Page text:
Re: [isabelle] Fixed Points and Denotational Semantics

Hi Alfio,

Another approach of using least fix points for semantics of programs
is when using a predicate transformer semantics. As compared to
programs as relations which can be used for modelling partial correctness, 
predicate transformers allows modelling total correctness.

If S is the set of computation states, programs are modelled as monotonic 
functions from power set of S (Pred.S = S->bool) to Pred.S. In this model a 
program P applied to a set X of final states returns the initial states from 
which P terminates, and it terminates in a state from X.

Iteration can be defined in this model as a least fix point of a monotonic
function from (Pred.S)->(Pred.S) to (Pred.S)->(Pred.S). This least fix point
exists in the complete lattice of monotonic predicate transformers 

You can find formalizations of these concepts in the AFP entries: 

[1] Semantics and Data Refinement of Invariant Based Programs 
     (sections 3 and 4)
[2] Algebra of Monotonic Boolean Transformers (Section 3)

and corresponding papers:

[3] Preoteasa, Viorel and Back, Ralph-Johan. 
Invariant Diagrams with Data Refinement. Formal Aspect of Computing. 
Vol: 24, Num: 1, Pages 67-95. Springer London. 2012.

[4]  Preoteasa, Viorel. Refinement algebra with dual operator. 
Science of Computer Programming. 2013.

[2] and [4] introduces an algebra for modelling programs. The 
basic model for this algebra is set of monotonic predicate
transformers with their operations, so everything that is
done in the algebra is true in the model. Actually you will
find the definition of the while statement and its properties 
the algebra part of the paper. The model contains just the 
the  results needed to show that it is indeed a model for the algebra.
	[2] and [4] uses an arbitrary Boolean algebra B instead of Pred.S

The algebra is more abstract than the model. In the algebra
only fixed points of certain functions are axiomatised. These
are the functions needed for defining the while statements.

Best regards,

Viorel Preoteasa

On Oct 8, 2013, at 7:59 PM, Brian Huffman <huffman.brian.c at> wrote:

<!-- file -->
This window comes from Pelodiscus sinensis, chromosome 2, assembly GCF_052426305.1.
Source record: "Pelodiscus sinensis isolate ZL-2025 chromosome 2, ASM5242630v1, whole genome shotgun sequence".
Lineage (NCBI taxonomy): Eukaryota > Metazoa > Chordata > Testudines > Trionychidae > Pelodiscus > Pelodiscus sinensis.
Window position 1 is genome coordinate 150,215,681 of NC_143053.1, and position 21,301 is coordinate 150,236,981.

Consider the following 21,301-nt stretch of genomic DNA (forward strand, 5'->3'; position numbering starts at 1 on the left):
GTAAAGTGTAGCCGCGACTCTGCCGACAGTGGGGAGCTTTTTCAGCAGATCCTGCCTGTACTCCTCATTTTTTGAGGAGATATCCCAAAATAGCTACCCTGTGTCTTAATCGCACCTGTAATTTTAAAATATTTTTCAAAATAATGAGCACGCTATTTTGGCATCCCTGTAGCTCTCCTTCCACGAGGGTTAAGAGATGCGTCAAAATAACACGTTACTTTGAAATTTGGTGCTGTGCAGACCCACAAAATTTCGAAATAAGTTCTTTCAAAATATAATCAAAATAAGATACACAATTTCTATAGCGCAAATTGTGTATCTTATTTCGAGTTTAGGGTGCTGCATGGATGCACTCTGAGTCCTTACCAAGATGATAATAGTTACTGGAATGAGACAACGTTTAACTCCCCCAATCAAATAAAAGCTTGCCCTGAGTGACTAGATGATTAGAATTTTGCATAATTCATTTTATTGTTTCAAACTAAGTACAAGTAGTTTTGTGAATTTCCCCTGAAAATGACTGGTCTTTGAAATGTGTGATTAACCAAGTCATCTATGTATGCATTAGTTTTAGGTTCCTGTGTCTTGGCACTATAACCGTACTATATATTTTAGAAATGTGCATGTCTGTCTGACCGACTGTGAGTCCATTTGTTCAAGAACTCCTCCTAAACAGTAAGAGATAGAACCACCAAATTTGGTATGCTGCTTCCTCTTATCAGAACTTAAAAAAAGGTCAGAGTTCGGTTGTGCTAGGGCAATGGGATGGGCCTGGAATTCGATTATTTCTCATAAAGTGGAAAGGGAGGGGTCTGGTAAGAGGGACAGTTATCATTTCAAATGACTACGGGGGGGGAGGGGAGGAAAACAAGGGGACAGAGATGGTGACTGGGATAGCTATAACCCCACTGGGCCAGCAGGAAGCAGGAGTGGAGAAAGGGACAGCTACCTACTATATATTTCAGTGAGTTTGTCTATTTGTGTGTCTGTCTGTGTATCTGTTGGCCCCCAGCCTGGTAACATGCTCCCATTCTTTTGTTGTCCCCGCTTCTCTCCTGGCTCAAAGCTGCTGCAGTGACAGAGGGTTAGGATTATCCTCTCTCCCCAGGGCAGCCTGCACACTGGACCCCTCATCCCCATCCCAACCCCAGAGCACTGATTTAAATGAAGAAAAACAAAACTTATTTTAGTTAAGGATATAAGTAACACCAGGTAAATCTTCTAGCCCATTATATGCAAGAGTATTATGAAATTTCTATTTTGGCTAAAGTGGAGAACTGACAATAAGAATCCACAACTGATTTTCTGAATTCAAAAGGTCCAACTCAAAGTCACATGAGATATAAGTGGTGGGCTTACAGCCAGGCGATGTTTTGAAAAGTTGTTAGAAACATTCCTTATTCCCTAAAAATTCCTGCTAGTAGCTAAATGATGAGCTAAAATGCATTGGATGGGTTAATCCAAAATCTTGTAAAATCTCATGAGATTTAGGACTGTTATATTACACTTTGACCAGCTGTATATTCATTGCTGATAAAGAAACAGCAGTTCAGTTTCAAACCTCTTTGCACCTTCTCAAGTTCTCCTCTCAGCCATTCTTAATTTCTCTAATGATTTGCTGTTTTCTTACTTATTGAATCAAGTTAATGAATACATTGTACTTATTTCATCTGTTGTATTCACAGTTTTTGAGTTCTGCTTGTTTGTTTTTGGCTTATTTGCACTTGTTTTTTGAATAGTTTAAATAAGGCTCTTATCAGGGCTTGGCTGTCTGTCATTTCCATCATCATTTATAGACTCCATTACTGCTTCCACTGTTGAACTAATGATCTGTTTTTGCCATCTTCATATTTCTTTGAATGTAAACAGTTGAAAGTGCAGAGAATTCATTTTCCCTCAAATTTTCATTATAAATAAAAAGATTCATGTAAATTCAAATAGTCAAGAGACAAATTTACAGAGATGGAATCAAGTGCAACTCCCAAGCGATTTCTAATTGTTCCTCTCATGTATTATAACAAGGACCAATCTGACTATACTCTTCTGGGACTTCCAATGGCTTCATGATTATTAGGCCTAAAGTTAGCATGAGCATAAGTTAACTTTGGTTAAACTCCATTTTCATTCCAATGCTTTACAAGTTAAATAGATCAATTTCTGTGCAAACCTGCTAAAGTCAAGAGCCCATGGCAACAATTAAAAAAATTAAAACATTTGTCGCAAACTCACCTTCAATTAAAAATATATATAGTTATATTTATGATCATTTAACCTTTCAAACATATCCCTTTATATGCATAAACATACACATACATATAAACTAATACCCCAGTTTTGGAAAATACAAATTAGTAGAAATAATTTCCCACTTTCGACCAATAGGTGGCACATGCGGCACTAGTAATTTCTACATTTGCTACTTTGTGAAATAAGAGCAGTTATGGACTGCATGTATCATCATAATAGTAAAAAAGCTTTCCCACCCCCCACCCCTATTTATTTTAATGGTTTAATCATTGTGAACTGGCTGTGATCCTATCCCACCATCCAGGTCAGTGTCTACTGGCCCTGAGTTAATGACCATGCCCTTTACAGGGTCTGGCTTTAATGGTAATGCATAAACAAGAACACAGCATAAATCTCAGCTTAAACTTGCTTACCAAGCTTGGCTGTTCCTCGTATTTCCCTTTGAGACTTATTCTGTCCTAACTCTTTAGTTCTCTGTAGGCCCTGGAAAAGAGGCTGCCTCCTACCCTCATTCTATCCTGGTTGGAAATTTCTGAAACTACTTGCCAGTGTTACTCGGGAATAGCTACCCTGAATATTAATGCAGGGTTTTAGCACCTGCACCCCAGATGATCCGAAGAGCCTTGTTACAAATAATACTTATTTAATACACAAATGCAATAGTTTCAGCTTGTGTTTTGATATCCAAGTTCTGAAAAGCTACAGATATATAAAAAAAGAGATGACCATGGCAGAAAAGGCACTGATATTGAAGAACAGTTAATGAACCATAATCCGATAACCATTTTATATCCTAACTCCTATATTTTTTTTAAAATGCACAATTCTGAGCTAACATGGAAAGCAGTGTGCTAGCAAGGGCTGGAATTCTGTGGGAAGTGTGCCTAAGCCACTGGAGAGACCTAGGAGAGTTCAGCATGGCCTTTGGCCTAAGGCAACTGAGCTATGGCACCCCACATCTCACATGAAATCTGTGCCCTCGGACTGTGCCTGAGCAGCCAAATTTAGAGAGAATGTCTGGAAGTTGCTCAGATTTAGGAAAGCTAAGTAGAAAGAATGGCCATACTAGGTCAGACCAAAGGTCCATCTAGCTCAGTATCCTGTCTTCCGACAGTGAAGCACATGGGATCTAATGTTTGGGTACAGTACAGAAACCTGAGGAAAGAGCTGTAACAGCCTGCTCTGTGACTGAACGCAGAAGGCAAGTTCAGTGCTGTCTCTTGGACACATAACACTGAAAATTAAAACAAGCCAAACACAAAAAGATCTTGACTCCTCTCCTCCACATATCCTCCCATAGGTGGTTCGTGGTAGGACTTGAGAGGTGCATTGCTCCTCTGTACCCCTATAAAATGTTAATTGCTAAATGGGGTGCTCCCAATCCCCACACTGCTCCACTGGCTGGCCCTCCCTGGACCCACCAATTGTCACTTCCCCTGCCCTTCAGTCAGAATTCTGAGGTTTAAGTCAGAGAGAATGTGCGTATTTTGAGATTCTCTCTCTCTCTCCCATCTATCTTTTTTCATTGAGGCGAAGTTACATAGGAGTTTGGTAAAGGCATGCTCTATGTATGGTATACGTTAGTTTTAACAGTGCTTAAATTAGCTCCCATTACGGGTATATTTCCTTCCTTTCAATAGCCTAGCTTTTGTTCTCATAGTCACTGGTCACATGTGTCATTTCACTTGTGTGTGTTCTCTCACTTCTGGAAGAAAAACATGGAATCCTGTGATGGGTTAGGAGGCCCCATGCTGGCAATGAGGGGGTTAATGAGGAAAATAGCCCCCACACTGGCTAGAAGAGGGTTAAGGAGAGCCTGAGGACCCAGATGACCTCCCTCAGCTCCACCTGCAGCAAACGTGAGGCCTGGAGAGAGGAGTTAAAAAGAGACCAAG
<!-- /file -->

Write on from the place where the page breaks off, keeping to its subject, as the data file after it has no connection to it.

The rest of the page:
> On Tue, Oct 8, 2013 at 7:32 AM, Andreas Lochbihler
> <andreas.lochbihler at> wrote:
>> Hi Alfio,
>> Have you already looked at HOLCF? It formalises domain theory and
>> denotational semantics. If not, that's where you should go first. Brian
>> Huffman's PhD thesis describes what is in there and how to use it.
> [...]
>> If you only have a chain-complete partial order with a least element, you
>> cannot use lfp, but instead fixp from the theory Complete_Partial_Order, but
>> you have to deal with admissibility yourself. This is where HOLCF greatly
>> helps you.
> Hi Alfio,
> I should point out a few differences between the HOLCF and
> Complete_Partial_Order formalizations of fixpoints:
> Class ccpo from Complete_Partial_Order uses a slightly stronger
> completeness condition than HOLCF uses; ccpo requires lubs of
> arbitrary chains, while HOLCF requires lubs only for countable chains.
> On the other hand, class ccpo has fixpoints for all monotone
> functions, whereas HOLCF additionally requires functions to be
> continuous.
> The other major consideration is that HOLCF uses a continuous function
> space type "'a -> 'b" almost everywhere, rather than using ordinary
> functions "'a => 'b" with a continuity predicate. One consequence is
> that you are locked in to using type classes for cpos (type 'a -> 'b
> is only defined for cpo types); Complete_Partial_Order is a bit more
> flexible in this regard.
> That said, if you are willing to commit to using type classes and the
> continuous function space type, HOLCF provides highly tuned automation
> for proving continuity and admissibility.
> Whichever library you decide to use, I'd welcome any questions,
> comments, or suggestions for improvements to either library.
> - Brian

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